As noted by the Court of Appeals, the rationale for these holding was
aptly stated in Barnes v. Barnes, 603 N.E.2d 1337, 1342 (Ind. 1992):
Unlike the victim in a criminal case, the plaintiff in a civil damage
action is "on trial" in the sense that he or she is an actual party
seeking affirmative relief from another party. Such plaintiff is a
voluntary participant, with strong financial incentive to shape the
evidence that determines the outcome. It is antithetical to
principles of fair trial that one party may seek recovery from
another based on evidence it selects while precluding opposing
relevant evidence on grounds of prejudice.7
Accord, LK v. Reed, supra (credibility of participants is an essential
determination in a civil suit for sexual assault). While Barnes involved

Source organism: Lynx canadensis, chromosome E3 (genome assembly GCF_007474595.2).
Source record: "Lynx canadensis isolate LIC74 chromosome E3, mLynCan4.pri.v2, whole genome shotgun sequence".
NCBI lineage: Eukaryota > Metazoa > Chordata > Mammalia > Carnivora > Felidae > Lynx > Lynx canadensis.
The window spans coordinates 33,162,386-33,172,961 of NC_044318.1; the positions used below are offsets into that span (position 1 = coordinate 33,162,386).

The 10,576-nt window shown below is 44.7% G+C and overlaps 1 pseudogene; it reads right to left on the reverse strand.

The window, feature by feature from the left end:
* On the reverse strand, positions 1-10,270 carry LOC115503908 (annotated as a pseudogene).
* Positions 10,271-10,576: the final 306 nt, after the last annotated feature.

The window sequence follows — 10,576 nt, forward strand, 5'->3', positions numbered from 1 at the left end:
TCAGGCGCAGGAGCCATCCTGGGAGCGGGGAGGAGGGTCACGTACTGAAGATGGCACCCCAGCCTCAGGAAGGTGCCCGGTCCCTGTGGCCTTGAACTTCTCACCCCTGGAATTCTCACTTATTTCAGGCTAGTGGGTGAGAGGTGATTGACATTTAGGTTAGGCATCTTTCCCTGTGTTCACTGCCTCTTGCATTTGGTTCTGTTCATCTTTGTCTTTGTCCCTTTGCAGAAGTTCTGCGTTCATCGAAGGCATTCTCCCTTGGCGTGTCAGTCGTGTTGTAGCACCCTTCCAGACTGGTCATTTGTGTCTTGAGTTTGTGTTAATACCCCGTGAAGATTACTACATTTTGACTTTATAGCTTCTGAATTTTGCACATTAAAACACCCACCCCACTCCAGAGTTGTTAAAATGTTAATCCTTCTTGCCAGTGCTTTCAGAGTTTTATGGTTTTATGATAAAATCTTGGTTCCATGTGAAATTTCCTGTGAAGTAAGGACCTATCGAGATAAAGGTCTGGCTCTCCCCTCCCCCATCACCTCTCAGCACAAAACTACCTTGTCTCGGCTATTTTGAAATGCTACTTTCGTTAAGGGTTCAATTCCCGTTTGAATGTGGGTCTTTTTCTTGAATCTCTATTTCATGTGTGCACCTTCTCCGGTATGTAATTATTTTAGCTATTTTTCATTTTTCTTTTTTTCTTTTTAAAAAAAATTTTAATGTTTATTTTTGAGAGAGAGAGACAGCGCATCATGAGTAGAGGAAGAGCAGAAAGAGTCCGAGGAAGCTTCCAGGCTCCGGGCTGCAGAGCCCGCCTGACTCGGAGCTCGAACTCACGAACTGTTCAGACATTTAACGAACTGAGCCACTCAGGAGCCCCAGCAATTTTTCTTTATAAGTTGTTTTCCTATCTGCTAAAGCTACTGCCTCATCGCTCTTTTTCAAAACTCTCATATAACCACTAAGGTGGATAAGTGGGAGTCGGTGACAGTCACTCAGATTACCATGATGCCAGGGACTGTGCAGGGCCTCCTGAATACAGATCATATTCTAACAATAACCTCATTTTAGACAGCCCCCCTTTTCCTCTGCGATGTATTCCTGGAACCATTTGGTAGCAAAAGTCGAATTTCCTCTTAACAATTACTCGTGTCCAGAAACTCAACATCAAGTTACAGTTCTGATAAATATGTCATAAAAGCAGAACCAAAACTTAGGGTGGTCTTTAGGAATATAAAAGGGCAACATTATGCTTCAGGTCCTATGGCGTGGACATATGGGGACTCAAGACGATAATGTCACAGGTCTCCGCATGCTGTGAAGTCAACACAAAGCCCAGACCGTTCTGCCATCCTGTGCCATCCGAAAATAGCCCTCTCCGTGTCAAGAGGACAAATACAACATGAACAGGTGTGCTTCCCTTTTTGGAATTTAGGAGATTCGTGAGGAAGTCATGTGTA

Indiana's Rape Shield Statute, we find the same underlying policy
considerations apply here.
In accordance with these authorities, we hold evidence of a victim's
willing participation or consent is admissible insofar as it pertains to a claim for
damages. To prohibit such evidence would effectually allow a victim to come in
and tell a one-sided version of events, without being subject to any real cross
examination or impeachment as to the damages actually suffered. Such a
result is untenable. Accordingly, we hold the Court of Appeals' properly held
District should have been permitted to introduce evidence of Doe's willing
who seeks to conceal evidence relevant to the claimed injury by invoking the
physician-patient privilege. "By placing one's mental or physical
condition in issue, a party has done an act which is so incompatible with an
invocation of the physician-patient privilege that the privilege is deemed
waived as to that condition." 603 N.E. 2d at 1343, citing Canfield v.
Dandock, 563 N.E.2d 526 (Ind. 1990)(emphasis supplied).
participation relevant to her damages.8
However, given our statutory and constitutional provisions, we agree with
Doe that the fact that she may have consented to the intercourse is simply